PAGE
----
A "common woman" in medieval England was a prostitute, distinguished as such less for taking money for sex than for belonging to all men in common. Karras's book tells the story of these women, their experiences, relations, and treatment under the law, and concludes that prostitution was central to the medieval understanding of feminity.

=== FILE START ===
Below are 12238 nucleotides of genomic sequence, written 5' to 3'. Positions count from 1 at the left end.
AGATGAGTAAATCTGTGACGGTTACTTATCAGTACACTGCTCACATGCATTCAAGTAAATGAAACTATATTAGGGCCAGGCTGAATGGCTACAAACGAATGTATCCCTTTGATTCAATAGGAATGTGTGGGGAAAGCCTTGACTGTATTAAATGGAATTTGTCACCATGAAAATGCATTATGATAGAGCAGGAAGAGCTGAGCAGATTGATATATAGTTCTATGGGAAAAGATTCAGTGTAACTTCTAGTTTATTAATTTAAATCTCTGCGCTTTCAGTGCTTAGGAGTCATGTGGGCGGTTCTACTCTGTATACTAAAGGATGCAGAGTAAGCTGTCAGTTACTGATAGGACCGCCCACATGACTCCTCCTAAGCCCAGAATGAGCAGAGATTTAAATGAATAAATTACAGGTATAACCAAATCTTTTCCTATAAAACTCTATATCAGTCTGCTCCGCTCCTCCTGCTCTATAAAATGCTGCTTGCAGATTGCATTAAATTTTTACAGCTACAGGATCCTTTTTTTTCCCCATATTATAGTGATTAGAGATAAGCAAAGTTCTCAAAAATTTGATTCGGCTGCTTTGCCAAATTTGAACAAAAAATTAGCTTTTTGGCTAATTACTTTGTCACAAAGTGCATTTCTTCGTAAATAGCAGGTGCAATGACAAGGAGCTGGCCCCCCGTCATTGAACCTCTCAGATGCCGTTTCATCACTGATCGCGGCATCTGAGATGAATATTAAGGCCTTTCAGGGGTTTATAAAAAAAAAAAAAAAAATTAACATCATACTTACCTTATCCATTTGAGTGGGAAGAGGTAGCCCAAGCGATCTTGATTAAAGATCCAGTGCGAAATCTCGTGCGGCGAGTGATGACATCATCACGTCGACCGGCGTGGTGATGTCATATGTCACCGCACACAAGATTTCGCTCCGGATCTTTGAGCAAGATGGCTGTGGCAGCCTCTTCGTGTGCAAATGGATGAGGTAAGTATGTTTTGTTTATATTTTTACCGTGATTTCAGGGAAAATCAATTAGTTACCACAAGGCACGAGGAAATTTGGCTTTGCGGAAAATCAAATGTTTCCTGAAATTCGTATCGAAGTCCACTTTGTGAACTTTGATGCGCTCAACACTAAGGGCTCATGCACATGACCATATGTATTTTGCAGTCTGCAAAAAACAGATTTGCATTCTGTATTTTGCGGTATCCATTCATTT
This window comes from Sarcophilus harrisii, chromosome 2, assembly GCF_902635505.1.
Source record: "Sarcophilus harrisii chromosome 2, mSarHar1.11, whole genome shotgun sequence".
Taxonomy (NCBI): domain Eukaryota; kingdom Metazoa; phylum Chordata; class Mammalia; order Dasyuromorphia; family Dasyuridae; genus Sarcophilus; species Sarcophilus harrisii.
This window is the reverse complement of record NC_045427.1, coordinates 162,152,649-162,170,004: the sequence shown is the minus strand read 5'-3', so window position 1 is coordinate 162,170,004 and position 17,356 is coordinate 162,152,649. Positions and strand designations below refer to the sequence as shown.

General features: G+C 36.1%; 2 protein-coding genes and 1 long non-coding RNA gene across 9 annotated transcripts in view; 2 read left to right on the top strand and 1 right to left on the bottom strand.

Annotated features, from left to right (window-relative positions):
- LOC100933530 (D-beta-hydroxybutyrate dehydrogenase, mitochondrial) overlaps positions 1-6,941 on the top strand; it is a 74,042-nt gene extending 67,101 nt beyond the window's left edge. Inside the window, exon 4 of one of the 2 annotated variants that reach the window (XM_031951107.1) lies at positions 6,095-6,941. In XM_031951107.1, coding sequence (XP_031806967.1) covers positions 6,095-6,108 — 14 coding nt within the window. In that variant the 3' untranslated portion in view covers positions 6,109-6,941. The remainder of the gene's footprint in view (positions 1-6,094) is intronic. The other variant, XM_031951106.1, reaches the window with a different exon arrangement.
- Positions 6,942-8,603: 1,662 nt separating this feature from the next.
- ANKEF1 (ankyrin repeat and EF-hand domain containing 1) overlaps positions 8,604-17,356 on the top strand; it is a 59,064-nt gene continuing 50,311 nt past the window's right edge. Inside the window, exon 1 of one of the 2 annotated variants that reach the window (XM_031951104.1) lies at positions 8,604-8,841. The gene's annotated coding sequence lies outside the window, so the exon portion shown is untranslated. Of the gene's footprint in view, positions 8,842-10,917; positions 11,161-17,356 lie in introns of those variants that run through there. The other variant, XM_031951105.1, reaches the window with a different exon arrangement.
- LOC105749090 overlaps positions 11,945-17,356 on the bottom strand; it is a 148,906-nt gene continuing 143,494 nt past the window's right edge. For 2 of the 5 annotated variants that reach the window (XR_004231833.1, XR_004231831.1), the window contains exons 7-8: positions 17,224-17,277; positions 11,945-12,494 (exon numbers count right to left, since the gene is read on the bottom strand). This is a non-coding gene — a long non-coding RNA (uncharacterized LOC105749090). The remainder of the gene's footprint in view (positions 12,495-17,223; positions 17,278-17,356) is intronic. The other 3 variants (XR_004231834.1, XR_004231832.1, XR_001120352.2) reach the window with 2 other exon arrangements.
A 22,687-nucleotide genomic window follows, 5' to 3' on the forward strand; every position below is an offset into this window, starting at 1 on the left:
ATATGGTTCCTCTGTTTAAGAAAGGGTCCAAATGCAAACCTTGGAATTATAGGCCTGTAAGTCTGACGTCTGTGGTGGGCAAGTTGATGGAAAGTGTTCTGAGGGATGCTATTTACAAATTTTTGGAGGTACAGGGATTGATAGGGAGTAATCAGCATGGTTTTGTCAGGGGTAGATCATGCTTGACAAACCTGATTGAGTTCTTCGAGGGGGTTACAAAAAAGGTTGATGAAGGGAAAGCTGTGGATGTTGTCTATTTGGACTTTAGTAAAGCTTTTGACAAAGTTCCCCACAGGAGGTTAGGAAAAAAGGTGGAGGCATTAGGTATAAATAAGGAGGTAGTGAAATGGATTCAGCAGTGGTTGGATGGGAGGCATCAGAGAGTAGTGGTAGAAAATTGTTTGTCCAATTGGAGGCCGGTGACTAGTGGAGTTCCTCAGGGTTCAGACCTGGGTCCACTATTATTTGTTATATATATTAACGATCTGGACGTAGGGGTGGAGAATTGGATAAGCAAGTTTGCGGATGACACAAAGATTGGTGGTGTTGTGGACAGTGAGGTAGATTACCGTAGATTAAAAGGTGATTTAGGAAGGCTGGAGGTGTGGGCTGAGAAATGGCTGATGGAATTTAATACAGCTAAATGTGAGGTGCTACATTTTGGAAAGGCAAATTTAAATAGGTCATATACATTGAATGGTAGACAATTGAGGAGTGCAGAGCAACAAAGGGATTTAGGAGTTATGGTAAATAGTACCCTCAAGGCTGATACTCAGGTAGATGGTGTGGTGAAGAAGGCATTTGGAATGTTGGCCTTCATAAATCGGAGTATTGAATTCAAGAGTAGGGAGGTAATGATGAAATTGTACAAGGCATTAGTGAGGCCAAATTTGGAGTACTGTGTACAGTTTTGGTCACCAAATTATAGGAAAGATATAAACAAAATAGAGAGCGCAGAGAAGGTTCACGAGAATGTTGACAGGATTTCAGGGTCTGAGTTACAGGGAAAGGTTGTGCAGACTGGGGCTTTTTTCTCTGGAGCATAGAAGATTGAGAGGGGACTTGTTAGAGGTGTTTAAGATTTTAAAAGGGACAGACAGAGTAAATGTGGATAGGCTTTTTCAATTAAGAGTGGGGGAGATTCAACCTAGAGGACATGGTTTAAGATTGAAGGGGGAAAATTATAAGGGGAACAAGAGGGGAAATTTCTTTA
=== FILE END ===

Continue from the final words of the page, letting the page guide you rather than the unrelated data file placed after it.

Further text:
Readership: General/students of the history of sexuality.
Ruth Mazo Karras, Associate Professor of History, Temple University
"Karras s style is approachable and pleasingly uncluttered by theoretical vocabulary; her conclusions are both sensible and sensitive." - Corinne Saunders, Medium Aevum.
"a useful and perceptive addition to the ever growing collection of works on medieval sexuality." - Corinne Saunders, Medium Aevum.
"this is an admirable academic study, the product of careful research over years." - The Literary Review